Custom Transformers

Every transformer in MLeap can be considered a custom transformer. The only difference between the transformers and bundle integration code you write and what we write is that ours gets included in the release jars. We welcome transformer additions to the MLeap project, please make a PR.

There are plenty of examples in the MLeap source code for how to write your own transformers and make them serializable to/from Spark and MLeap.

Let's go through a simple example of writing a custom transformer that maps an input string to a double using a Map[String, Double] to store the data needed for transformation. We will call our custom transformer: StringMap. This is a transformer that is included in MLeap source code, and you can view it here: StringMapModel.scala.

Overview

A brief overview of the steps involved:

  1. Build our core model logic that can be shared between Spark and MLeap
  2. Build the MLeap transformer
  3. Build the Spark transformer
  4. Build bundle serialization for MLeap
  5. Build bundle serialization for Spark
  6. Configure the MLeap Bundle registries with the MLeap and Spark custom transformer

Core Model

The core model is the logic needed to transform the input data. It has no dependencies on Spark or MLeap. In the case of our StringMapModel, it is a class that knows how to map one string to a double. Let's see what this looks like in Scala.

StringMapModel.scala

case class StringMapModel(labels: Map[String, Double]) extends Model {
  def apply(label: String): Double = labels(label)

  override def inputSchema: StructType = StructType("input" -> ScalarType.String).get

  override def outputSchema: StructType = StructType("output" -> ScalarType.Double).get
}

The case class has a set of labels that it know how to map to a double. This is very similar to a StringIndexerModel except that the values of the strings are arbitrary and not in sequence.

MLeap Transformer

The MLeap transformer is the piece of code that knows how to execute your core model against a leap frame. All MLeap transformers inherit from a base class: ml.combust.mleap.runtime.transformer.Transformer. For our example StringMap transformer, we can use a utility base class for simple input/output transformers called: ml.combust.mleap.runtime.transformer.SimpleTransformer. This base class takes care of a small amount of boilerplate for any transformer that has exactly one input and one output column.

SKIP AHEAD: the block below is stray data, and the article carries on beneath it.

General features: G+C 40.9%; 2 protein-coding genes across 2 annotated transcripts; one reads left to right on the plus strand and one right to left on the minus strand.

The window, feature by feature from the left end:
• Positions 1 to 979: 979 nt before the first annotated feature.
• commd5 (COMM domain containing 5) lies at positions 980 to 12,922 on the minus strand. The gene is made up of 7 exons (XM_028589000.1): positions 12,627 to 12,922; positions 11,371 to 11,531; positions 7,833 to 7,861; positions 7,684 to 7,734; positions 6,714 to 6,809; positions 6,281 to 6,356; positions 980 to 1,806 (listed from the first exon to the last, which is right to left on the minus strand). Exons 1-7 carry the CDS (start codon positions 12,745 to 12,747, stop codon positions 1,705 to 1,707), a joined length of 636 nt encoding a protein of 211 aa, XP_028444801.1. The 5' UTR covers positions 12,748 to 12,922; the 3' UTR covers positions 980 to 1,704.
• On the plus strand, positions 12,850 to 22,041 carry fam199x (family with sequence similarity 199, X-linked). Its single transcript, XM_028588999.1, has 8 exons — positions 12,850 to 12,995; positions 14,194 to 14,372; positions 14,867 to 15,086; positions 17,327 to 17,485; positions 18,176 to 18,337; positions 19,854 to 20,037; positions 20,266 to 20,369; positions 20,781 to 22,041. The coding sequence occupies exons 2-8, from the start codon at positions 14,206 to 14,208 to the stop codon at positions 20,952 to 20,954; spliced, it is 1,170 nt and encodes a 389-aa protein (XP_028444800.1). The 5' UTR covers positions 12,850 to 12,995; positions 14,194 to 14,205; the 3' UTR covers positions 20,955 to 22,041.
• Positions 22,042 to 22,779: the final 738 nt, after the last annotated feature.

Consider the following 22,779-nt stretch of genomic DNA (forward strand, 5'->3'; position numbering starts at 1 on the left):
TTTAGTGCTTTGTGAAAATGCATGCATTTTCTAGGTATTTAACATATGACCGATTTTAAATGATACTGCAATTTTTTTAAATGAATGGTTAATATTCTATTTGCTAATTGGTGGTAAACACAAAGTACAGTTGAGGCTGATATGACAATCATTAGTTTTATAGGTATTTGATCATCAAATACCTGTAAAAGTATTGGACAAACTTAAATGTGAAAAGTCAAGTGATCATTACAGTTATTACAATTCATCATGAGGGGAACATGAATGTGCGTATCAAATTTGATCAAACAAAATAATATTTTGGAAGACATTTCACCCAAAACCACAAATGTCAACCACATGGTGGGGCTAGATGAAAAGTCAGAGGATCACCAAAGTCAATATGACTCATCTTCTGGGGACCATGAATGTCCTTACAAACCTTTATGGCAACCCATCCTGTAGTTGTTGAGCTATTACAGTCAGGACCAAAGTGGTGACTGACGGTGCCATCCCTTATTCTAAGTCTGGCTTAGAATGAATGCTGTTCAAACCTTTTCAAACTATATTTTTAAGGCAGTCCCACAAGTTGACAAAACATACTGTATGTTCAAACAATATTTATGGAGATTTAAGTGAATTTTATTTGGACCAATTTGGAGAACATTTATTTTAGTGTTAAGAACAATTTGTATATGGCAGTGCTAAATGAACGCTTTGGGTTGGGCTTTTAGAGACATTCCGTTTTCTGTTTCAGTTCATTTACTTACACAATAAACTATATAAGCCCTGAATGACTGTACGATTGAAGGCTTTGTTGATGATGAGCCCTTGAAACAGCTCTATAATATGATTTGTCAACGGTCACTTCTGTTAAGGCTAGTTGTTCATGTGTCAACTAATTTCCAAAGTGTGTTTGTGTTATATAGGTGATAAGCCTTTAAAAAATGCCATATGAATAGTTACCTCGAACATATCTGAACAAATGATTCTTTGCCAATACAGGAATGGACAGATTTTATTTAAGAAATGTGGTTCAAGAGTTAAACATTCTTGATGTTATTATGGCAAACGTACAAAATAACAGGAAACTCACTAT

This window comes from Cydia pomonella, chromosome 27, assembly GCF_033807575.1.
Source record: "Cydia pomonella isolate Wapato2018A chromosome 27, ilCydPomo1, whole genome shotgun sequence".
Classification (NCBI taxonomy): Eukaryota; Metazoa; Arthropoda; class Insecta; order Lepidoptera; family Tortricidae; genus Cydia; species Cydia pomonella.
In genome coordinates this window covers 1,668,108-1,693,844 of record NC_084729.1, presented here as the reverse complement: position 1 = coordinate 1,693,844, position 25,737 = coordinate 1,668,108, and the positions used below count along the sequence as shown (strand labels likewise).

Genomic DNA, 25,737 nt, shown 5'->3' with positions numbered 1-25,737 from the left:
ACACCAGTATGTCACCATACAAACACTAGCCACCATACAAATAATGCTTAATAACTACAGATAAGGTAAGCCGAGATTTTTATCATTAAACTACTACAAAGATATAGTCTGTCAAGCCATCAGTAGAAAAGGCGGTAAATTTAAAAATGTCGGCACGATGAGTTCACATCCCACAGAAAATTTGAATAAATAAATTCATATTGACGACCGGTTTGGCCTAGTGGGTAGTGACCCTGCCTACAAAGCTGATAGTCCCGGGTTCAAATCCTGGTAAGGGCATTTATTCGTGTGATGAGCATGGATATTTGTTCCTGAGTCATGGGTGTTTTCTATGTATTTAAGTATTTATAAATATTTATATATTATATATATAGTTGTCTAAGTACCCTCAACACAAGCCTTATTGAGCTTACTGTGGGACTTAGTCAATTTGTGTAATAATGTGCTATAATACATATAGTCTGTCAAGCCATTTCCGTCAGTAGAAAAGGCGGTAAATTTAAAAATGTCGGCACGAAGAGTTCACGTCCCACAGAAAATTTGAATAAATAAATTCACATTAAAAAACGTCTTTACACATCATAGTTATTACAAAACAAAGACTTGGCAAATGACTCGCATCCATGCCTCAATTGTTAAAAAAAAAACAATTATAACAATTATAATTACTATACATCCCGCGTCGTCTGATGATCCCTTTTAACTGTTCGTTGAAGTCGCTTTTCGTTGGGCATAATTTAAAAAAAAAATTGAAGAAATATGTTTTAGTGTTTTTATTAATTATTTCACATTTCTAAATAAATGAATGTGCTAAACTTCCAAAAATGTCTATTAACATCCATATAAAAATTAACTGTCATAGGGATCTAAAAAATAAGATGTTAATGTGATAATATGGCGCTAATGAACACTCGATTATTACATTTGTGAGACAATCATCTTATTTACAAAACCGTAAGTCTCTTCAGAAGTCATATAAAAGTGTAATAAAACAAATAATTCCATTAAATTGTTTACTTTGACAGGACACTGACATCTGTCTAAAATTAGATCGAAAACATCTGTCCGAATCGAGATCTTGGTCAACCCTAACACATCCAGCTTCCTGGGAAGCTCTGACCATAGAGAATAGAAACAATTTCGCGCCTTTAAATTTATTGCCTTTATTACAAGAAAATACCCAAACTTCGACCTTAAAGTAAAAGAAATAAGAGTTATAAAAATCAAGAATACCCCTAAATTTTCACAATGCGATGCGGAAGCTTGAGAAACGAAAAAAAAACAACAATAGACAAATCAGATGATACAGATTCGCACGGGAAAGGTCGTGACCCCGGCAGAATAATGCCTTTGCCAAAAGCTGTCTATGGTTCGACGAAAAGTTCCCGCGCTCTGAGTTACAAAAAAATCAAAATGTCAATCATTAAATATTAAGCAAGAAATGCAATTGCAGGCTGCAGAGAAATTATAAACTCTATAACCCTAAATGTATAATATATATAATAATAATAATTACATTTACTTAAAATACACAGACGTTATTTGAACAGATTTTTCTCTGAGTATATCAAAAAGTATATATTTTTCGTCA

Here is the Scala code for the MLeap transformer.

StringMap.scala

import ml.combust.mleap.core.feature.StringMapModel
import ml.combust.mleap.core.types.NodeShape
import ml.combust.mleap.runtime.function.UserDefinedFunction
import ml.combust.mleap.runtime.transformer.{SimpleTransformer, Transformer}

case class StringMap(override val uid: String = Transformer.uniqueName("string_map"),
                     override val shape: NodeShape,
                     override val model: StringMapModel) extends SimpleTransformer {
  override val exec: UserDefinedFunction = (label: String) => model(label)

Note the UserDefinedFunction exec. This is an MLeap UserDefinedFunction that gets created from a Scala function using reflection. UserDefinedFunctions are the primary way that MLeap allows us to transform LeapFrames. The NodeShape shape defines the inputCol and outputCol for this transformer.

Spark Transformer

The Spark transformer knows how to execute the core model against a Spark DataFrame. All Spark transformers inherit from org.apache.spark.ml.Transformer. If you have ever written a custom Spark transformer before, this process will be very familiar.

Here is what a custom Spark transformer looks like in Scala.

StringMap.scala

import ml.combust.mleap.core.feature.StringMapModel
import org.apache.spark.annotation.DeveloperApi
import org.apache.spark.ml.Transformer
import org.apache.spark.ml.param.ParamMap
import org.apache.spark.ml.param.shared.{HasInputCol, HasOutputCol}
import org.apache.spark.ml.util.Identifiable
import org.apache.spark.sql.functions._
import org.apache.spark.sql.{DataFrame, Dataset}
import org.apache.spark.sql.types._

class StringMap(override val uid: String,
                val model: StringMapModel) extends Transformer
  with HasInputCol
  with HasOutputCol {
  def this(model: StringMapModel) = this(uid = Identifiable.randomUID("string_map"), model = model)